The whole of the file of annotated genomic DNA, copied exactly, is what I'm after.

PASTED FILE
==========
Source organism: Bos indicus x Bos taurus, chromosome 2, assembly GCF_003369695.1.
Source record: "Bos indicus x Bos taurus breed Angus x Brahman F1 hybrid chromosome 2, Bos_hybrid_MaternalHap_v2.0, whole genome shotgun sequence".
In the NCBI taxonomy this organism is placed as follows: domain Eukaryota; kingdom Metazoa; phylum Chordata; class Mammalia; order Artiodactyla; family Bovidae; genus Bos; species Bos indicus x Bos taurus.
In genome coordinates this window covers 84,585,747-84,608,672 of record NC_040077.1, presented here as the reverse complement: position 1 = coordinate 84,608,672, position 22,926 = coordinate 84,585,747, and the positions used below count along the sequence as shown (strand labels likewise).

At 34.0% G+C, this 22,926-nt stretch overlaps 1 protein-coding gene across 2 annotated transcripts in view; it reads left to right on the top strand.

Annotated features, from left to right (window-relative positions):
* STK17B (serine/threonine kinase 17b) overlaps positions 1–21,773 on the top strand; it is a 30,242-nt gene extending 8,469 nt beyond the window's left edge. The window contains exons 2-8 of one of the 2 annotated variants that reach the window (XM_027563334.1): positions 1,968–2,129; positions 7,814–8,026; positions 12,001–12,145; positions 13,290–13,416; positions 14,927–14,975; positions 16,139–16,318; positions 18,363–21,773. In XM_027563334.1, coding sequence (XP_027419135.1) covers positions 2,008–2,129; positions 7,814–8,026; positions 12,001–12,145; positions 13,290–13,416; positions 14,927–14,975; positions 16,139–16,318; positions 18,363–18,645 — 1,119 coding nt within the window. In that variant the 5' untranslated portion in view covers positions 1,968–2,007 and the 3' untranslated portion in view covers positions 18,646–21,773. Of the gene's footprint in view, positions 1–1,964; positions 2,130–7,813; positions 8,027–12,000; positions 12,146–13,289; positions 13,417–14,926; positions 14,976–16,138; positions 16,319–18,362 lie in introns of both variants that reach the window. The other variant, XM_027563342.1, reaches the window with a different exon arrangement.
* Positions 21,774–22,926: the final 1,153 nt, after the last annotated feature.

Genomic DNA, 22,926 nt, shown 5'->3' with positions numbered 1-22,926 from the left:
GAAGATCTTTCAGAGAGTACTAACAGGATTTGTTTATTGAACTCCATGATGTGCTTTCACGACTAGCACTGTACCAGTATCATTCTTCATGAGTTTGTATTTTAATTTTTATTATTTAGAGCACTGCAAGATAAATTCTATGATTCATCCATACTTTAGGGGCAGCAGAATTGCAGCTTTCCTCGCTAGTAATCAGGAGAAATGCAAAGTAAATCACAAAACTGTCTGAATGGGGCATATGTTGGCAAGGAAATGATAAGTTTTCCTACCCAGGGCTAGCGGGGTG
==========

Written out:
Source organism: Bos indicus x Bos taurus, chromosome 2, assembly GCF_003369695.1.
Source record: "Bos indicus x Bos taurus breed Angus x Brahman F1 hybrid chromosome 2, Bos_hybrid_MaternalHap_v2.0, whole genome shotgun sequence".
In the NCBI taxonomy this organism is placed as follows: domain Eukaryota; kingdom Metazoa; phylum Chordata; class Mammalia; order Artiodactyla; family Bovidae; genus Bos; species Bos indicus x Bos taurus.
In genome coordinates this window covers 84,585,747-84,608,672 of record NC_040077.1, presented here as the reverse complement: position 1 = coordinate 84,608,672, position 22,926 = coordinate 84,585,747, and the positions used below count along the sequence as shown (strand labels likewise).

At 34.0% G+C, this 22,926-nt stretch overlaps 1 protein-coding gene across 2 annotated transcripts in view; it reads left to right on the top strand.

Annotated features, from left to right (window-relative positions):
* STK17B (serine/threonine kinase 17b) overlaps positions 1–21,773 on the top strand; it is a 30,242-nt gene extending 8,469 nt beyond the window's left edge. The window contains exons 2-8 of one of the 2 annotated variants that reach the window (XM_027563334.1): positions 1,968–2,129; positions 7,814–8,026; positions 12,001–12,145; positions 13,290–13,416; positions 14,927–14,975; positions 16,139–16,318; positions 18,363–21,773. In XM_027563334.1, coding sequence (XP_027419135.1) covers positions 2,008–2,129; positions 7,814–8,026; positions 12,001–12,145; positions 13,290–13,416; positions 14,927–14,975; positions 16,139–16,318; positions 18,363–18,645 — 1,119 coding nt within the window. In that variant the 5' untranslated portion in view covers positions 1,968–2,007 and the 3' untranslated portion in view covers positions 18,646–21,773. Of the gene's footprint in view, positions 1–1,964; positions 2,130–7,813; positions 8,027–12,000; positions 12,146–13,289; positions 13,417–14,926; positions 14,976–16,138; positions 16,319–18,362 lie in introns of both variants that reach the window. The other variant, XM_027563342.1, reaches the window with a different exon arrangement.
* Positions 21,774–22,926: the final 1,153 nt, after the last annotated feature.

Genomic DNA, 22,926 nt, shown 5'->3' with positions numbered 1-22,926 from the left:
GAAGATCTTTCAGAGAGTACTAACAGGATTTGTTTATTGAACTCCATGATGTGCTTTCACGACTAGCACTGTACCAGTATCATTCTTCATGAGTTTGTATTTTAATTTTTATTATTTAGAGCACTGCAAGATAAATTCTATGATTCATCCATACTTTAGGGGCAGCAGAATTGCAGCTTTCCTCGCTAGTAATCAGGAGAAATGCAAAGTAAATCACAAAACTGTCTGAATGGGGCATATGTTGGCAAGGAAATGATAAGTTTTCCTACCCAGGGCTAGCGGGGTG